Tough questions for Sinn Fein’s Ard Fheis?

Following on from Pete’s blog on the difficulties facing Sinn Fein in getting acceptance for the PSNI, Republican blogger Chris Gaskin, for a long time an opponent of his party accepting the PSNI still seems opposed. One of his commenters helpfully lays out the policing motion Sinn Fein’s Ard Fheis in full from earlier this year:

Six County Policing

395. This Ard Fheis calls for the creation of the new beginning to policing, in accordance with the principles of the Good Friday Agreement. A key requirement in this is democratic accountability. In the Six Counties, this requires the transfer of powers on policing and justice away from London and out of the hands of British securocrats to restored, democratically elected institutions in Ireland. The Sinn Fein President will propose to the Sinn Fein Ard Chomhairle that it calls a special Ard Fheis to decide Sinn Fein?s position on new policing arrangements in the context

? Agreement between the parties on the departmental model and powers to be transferred;
? The enactment by the British government of the legislation to give full expression to this transfer of powers on policing and justice away from London;
? A DUP commitment to an acceptable timeframe for the transfer of powers on policing and justice.
? A position paper would go to all levels of the party for discussion to inform a comprehensive debate leading up to the special Ard Fheis.

None of this is disablingly specific. But if a similar motion were adopted for the party’s special Ard Fheis we might expect some vigorous debate around the precise meaning of the term ‘acceptable timeframe’. In the past, the DUP has argued that it is not a matter of time, but of judging the quality of Sinn Fein’s committment to the rule of law.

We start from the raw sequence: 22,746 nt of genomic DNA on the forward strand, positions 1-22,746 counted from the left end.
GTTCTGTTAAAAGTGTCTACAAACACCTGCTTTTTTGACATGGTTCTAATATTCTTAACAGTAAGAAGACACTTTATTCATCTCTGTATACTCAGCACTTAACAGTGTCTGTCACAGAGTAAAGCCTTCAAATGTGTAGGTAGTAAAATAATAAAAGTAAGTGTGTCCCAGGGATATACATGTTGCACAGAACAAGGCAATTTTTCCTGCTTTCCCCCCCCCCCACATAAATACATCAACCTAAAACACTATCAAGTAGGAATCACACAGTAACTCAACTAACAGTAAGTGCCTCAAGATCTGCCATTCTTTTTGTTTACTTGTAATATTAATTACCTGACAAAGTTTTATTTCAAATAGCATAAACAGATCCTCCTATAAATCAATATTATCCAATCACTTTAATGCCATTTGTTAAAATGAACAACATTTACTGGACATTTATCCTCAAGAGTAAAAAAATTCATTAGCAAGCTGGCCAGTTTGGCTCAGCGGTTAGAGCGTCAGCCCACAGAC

Intriguingly, the St Andrews Agreement does contain a timeline, albeit one that allows for considerable and unspecified slippage. But, it seems, devolution of policing powers to a local minister has been relegated to last place on the list. And oversight of MI5 would seem to remain with Westminster.

As Pete has noted the complexity of Sinn Fein’s consultation process may mean that considering proximity of the first deadline for response (10th November – when parties have to signal their intent to the two governments) and the second (the more public deadline of the 24th November), this is either going to be put through at breakneck speed. Or as Jeffrey Donaldson hinted in last week’s Saturday view, there is likely to be a very forgiving schedule, if they ask the two governments for more time.